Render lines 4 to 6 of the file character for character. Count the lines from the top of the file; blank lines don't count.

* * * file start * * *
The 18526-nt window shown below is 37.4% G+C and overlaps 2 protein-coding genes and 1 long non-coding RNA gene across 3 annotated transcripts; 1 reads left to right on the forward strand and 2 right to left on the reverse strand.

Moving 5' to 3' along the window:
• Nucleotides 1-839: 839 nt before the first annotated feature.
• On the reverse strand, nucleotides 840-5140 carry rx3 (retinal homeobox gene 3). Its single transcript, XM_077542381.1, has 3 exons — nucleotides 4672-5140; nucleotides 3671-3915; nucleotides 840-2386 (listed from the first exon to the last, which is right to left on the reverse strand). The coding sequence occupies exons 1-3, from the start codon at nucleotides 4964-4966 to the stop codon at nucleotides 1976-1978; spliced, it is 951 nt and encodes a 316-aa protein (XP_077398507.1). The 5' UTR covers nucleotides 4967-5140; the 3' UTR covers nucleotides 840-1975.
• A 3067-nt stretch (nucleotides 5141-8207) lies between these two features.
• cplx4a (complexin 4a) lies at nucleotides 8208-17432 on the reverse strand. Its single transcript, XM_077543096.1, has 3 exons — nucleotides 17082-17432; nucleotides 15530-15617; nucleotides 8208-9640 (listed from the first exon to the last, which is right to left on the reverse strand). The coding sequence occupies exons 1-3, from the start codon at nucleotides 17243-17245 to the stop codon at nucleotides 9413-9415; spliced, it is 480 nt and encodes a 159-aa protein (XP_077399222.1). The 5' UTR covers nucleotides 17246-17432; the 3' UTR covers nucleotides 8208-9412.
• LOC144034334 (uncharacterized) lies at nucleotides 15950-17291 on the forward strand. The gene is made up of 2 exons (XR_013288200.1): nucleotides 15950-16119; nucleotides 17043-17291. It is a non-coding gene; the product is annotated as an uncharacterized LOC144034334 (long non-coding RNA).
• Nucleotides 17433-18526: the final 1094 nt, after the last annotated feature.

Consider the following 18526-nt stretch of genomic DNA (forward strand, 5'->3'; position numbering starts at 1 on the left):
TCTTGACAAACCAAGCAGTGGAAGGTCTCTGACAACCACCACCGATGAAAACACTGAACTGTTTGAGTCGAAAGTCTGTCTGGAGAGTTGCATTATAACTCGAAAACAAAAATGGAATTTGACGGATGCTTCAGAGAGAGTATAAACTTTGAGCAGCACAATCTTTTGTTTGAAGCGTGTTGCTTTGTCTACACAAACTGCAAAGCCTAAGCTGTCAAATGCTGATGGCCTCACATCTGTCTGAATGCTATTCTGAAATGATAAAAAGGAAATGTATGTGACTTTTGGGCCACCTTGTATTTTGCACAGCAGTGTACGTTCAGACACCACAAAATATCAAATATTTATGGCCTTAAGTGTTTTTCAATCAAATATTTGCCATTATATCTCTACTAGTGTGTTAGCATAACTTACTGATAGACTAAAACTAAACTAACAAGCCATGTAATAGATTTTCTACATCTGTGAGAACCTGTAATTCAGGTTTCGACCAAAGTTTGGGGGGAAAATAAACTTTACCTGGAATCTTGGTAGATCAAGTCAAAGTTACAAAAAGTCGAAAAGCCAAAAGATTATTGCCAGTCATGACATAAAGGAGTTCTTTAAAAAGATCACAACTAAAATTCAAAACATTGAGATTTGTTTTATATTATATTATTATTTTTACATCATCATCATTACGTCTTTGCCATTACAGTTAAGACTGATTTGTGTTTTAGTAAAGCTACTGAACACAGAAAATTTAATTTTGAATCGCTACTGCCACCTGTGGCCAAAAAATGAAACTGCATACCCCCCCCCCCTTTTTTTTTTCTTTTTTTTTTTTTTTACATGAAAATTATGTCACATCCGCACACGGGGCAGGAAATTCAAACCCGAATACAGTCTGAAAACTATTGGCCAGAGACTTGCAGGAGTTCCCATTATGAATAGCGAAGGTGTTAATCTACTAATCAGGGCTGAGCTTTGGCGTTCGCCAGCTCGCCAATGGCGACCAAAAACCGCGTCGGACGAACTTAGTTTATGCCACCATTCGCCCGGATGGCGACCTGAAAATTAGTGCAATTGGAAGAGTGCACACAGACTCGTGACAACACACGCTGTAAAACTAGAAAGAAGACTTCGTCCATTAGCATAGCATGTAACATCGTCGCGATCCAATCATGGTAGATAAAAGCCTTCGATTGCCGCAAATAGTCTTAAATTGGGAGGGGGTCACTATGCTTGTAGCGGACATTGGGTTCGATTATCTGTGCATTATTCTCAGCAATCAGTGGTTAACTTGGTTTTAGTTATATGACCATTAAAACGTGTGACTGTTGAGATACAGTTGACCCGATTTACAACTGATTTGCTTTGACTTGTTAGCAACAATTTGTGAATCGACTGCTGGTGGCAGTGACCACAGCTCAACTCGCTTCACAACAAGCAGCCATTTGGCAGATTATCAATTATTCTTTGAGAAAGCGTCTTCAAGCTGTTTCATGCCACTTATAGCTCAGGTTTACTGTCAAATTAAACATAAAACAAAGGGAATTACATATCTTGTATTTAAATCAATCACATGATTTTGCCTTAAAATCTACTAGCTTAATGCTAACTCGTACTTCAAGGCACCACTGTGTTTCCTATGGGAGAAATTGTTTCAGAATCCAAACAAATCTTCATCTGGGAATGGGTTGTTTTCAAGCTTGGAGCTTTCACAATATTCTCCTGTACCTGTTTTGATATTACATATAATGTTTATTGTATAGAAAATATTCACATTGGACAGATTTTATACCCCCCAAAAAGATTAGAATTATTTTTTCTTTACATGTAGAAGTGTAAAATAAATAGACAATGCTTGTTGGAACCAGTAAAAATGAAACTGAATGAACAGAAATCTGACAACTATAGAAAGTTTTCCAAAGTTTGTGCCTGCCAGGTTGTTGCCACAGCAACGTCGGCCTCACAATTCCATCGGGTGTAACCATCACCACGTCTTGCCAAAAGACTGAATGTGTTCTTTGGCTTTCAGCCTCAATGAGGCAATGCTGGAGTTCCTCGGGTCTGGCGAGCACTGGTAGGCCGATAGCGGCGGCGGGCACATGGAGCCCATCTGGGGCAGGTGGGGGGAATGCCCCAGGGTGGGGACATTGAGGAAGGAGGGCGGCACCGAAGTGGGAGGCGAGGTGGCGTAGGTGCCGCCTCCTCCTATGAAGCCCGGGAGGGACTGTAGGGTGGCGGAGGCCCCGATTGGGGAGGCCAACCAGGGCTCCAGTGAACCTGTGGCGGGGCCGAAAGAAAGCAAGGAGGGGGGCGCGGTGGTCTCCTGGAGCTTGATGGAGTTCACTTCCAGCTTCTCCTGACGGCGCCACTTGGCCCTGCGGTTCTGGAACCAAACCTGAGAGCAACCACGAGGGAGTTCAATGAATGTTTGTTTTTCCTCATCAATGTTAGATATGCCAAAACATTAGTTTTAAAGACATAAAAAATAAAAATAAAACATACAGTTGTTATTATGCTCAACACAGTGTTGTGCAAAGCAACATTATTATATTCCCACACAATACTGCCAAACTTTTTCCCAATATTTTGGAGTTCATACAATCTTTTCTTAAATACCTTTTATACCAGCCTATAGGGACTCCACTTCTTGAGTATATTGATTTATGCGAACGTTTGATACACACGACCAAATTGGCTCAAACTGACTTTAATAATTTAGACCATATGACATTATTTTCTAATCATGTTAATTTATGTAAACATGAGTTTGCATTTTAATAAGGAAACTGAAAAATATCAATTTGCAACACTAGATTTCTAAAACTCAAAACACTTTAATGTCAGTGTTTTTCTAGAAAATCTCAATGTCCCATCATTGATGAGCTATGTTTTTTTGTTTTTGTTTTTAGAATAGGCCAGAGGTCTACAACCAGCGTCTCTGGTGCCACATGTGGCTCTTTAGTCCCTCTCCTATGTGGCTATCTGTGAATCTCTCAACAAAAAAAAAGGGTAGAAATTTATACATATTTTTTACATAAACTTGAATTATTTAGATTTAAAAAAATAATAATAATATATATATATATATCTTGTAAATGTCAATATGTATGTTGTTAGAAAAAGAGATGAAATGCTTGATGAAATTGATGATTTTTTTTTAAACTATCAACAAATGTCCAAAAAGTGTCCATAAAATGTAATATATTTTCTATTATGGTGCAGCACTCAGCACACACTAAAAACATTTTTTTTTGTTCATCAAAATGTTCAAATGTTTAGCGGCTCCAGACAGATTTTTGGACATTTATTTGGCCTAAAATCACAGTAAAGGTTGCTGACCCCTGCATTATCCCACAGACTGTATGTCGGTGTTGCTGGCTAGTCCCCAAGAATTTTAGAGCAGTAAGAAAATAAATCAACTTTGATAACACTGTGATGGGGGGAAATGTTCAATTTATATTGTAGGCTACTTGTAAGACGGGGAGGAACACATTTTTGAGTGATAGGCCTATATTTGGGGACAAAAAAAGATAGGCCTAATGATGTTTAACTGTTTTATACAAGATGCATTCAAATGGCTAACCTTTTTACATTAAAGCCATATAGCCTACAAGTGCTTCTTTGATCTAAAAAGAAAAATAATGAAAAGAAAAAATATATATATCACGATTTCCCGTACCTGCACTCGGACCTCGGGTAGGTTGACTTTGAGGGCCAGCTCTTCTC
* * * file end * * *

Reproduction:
• On the reverse strand, nucleotides 840-5140 carry rx3 (retinal homeobox gene 3). Its single transcript, XM_077542381.1, has 3 exons — nucleotides 4672-5140; nucleotides 3671-3915; nucleotides 840-2386 (listed from the first exon to the last, which is right to left on the reverse strand). The coding sequence occupies exons 1-3, from the start codon at nucleotides 4964-4966 to the stop codon at nucleotides 1976-1978; spliced, it is 951 nt and encodes a 316-aa protein (XP_077398507.1). The 5' UTR covers nucleotides 4967-5140; the 3' UTR covers nucleotides 840-1975.
• A 3067-nt stretch (nucleotides 5141-8207) lies between these two features.
• cplx4a (complexin 4a) lies at nucleotides 8208-17432 on the reverse strand. Its single transcript, XM_077543096.1, has 3 exons — nucleotides 17082-17432; nucleotides 15530-15617; nucleotides 8208-9640 (listed from the first exon to the last, which is right to left on the reverse strand). The coding sequence occupies exons 1-3, from the start codon at nucleotides 17243-17245 to the stop codon at nucleotides 9413-9415; spliced, it is 480 nt and encodes a 159-aa protein (XP_077399222.1). The 5' UTR covers nucleotides 17246-17432; the 3' UTR covers nucleotides 8208-9412.